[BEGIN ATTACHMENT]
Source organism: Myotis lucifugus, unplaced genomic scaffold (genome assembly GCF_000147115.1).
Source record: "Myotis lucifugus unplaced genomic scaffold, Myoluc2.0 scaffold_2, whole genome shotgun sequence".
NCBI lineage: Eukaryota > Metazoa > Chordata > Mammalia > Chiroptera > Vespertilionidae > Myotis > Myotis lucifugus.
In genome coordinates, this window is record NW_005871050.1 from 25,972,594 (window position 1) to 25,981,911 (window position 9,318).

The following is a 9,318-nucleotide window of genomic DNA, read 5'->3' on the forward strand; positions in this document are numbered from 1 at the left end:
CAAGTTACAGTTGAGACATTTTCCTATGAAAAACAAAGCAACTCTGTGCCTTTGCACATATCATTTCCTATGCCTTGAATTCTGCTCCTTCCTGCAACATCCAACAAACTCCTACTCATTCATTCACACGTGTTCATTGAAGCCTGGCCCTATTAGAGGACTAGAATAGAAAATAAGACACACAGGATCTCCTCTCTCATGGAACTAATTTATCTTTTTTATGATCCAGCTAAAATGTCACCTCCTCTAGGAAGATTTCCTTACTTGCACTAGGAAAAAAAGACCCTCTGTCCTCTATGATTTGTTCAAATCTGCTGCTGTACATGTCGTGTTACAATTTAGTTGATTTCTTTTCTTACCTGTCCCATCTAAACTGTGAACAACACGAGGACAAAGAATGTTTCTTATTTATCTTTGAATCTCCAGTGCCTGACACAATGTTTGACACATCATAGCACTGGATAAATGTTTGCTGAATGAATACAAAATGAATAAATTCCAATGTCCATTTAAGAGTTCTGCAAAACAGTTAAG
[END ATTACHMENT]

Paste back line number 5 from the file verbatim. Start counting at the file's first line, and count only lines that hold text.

The following is a 9,318-nucleotide window of genomic DNA, read 5'->3' on the forward strand; positions in this document are numbered from 1 at the left end: